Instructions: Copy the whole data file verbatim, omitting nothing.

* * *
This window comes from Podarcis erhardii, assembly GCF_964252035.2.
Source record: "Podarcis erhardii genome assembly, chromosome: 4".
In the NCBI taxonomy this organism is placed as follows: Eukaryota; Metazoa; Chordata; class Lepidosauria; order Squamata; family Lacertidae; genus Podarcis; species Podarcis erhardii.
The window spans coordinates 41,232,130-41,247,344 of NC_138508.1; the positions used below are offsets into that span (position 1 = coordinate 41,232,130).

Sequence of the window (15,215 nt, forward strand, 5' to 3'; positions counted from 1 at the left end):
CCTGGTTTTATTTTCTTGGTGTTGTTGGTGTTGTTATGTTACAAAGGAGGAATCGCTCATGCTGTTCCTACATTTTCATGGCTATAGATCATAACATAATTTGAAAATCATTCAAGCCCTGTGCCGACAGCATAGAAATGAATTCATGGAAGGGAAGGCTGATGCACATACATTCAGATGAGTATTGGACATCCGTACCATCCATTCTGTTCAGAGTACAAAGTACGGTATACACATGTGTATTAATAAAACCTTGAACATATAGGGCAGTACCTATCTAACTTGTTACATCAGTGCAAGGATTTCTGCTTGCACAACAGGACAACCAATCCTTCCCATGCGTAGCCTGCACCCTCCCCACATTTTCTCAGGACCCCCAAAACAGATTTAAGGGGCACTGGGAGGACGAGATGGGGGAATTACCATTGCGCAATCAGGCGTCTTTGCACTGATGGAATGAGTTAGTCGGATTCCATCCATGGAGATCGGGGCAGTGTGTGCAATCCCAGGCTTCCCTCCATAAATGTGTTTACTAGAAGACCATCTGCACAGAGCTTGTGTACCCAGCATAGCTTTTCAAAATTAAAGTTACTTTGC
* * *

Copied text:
This window comes from Podarcis erhardii, assembly GCF_964252035.2.
Source record: "Podarcis erhardii genome assembly, chromosome: 4".
In the NCBI taxonomy this organism is placed as follows: Eukaryota; Metazoa; Chordata; class Lepidosauria; order Squamata; family Lacertidae; genus Podarcis; species Podarcis erhardii.
The window spans coordinates 41,232,130-41,247,344 of NC_138508.1; the positions used below are offsets into that span (position 1 = coordinate 41,232,130).

Sequence of the window (15,215 nt, forward strand, 5' to 3'; positions counted from 1 at the left end):
CCTGGTTTTATTTTCTTGGTGTTGTTGGTGTTGTTATGTTACAAAGGAGGAATCGCTCATGCTGTTCCTACATTTTCATGGCTATAGATCATAACATAATTTGAAAATCATTCAAGCCCTGTGCCGACAGCATAGAAATGAATTCATGGAAGGGAAGGCTGATGCACATACATTCAGATGAGTATTGGACATCCGTACCATCCATTCTGTTCAGAGTACAAAGTACGGTATACACATGTGTATTAATAAAACCTTGAACATATAGGGCAGTACCTATCTAACTTGTTACATCAGTGCAAGGATTTCTGCTTGCACAACAGGACAACCAATCCTTCCCATGCGTAGCCTGCACCCTCCCCACATTTTCTCAGGACCCCCAAAACAGATTTAAGGGGCACTGGGAGGACGAGATGGGGGAATTACCATTGCGCAATCAGGCGTCTTTGCACTGATGGAATGAGTTAGTCGGATTCCATCCATGGAGATCGGGGCAGTGTGTGCAATCCCAGGCTTCCCTCCATAAATGTGTTTACTAGAAGACCATCTGCACAGAGCTTGTGTACCCAGCATAGCTTTTCAAAATTAAAGTTACTTTGC